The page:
As Affordable Care Act health plans continue their rollout, a new nationwide analysis finds that public health exchanges continue to exclude the same medical services, across the board.
HealthPocket, a technology company that compares and ranks all the health plans available, discloses that the top three excluded benefits include long-term care (99%), cosmetic surgery (92%) and adult dental services (89%).
Between 2013 and 2014, approximately 80% of the top 10 exclusion services were virtually the same, according to the more than 3,000 health plans analyzed in the individual and family health insurance market.
While the Affordable Care Act has exerted an enormous influence over the individual health insurance market, its effect upon the most commonly excluded medical services has been less extensive, notes Kev Coleman, head of HealthPockets research and data. Most of the health care services excluded in the pre-reform market have remained in the Obamacare era.
Under the ACAs essential health benefits requirement, the research notes that 2014 changes to individually purchased health plans include adding pediatric dental and vision. The insurance researcher looked at all four ACA metal plans, including bronze, silver, gold and platinum options.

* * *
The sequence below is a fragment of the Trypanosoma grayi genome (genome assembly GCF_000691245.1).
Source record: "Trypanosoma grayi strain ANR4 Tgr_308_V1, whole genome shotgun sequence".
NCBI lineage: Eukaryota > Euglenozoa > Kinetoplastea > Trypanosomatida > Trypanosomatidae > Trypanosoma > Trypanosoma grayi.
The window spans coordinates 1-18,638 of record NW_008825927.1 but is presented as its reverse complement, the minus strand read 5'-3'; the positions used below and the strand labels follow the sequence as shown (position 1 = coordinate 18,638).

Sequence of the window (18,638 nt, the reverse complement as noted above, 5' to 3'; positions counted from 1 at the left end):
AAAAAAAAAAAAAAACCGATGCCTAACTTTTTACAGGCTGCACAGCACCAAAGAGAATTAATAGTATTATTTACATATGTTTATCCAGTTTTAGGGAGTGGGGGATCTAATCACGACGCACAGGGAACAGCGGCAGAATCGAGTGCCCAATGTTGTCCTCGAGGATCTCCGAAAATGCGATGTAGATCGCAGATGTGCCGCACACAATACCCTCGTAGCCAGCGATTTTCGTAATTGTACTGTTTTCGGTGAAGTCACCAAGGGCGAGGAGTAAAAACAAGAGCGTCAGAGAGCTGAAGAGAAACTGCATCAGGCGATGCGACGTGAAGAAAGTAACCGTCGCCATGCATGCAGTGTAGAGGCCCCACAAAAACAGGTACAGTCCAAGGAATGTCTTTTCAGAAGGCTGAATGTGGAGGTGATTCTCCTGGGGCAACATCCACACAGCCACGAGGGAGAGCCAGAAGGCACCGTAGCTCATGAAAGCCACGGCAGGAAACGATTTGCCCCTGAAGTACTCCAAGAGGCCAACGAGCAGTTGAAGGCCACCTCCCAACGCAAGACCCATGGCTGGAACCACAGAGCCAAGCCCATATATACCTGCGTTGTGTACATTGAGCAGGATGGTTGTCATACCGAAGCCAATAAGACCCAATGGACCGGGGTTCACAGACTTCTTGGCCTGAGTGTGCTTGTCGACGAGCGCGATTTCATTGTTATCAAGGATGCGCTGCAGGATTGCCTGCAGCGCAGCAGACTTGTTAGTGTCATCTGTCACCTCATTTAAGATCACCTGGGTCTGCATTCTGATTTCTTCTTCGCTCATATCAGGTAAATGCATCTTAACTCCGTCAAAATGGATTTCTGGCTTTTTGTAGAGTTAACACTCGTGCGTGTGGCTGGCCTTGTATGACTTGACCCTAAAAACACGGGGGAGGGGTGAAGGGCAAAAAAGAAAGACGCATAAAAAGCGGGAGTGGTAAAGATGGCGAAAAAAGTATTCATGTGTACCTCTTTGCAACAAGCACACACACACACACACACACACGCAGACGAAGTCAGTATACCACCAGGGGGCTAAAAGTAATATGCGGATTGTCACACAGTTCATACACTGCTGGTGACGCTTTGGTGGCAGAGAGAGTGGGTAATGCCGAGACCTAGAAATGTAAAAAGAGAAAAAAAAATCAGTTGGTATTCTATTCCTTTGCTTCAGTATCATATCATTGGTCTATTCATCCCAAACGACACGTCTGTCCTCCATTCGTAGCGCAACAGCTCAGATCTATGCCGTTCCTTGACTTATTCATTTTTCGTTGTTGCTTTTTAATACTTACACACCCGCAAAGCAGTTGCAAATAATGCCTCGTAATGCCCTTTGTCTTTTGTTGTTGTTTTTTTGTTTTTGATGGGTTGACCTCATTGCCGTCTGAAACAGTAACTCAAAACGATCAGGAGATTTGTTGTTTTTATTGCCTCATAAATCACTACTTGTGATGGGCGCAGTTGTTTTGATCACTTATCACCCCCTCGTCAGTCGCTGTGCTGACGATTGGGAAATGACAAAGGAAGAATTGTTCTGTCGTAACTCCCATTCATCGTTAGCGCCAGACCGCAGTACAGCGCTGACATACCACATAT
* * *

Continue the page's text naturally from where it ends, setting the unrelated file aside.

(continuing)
Also, HealthPockets research mandates that while obesity screening and obesity counseling are categorized as mandatory under preventative care options, there is a divide when looking at obesity-related preventative services and weight loss programs. There was a five percentage point dip to 88% for weight loss programs not covered in these plans; up to 59% do not cover the weight loss surgery option, according to the February 2014 figures.
Moreover, infertility treatments are also excluded for more than two-thirds of individually purchased ACA plans.
HealthPockets Coleman notes in the report that these excluded services are not likely to have the same public significance as over health care spending, premium inflation and network provider breadth. He adds that the medical services list is likely to be addressed at the state level.
In a prior PricewaterhouseCoopers Health Research Institute analysis, it was revealed that premiums for health plans on new state exchanges under the Affordable Care Act are comparable to and in some cases lower than those being offered by employers with similar levels of coverage. Others companies have decided to launch join private exchanges or create their own health programs due to a demand from consumers.
The ACA allows for consumers to shop on its 51 new state exchanges within four plan levels; these include bronze, which pays 60% of health care costs; silver, which covers 70%; gold, which covers 80%; and platinum, which covers 90% of the bill. Currently, employer-sponsored health plans cover about 85% of health care costs, with the remaining costs being charged to employees, the prior PwC study stated.
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